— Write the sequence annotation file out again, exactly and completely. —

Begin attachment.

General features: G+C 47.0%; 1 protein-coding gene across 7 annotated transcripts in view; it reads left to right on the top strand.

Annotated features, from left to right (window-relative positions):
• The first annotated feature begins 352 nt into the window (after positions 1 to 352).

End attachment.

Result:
General features: G+C 47.0%; 1 protein-coding gene across 7 annotated transcripts in view; it reads left to right on the top strand.

Annotated features, from left to right (window-relative positions):
• The first annotated feature begins 352 nt into the window (after positions 1 to 352).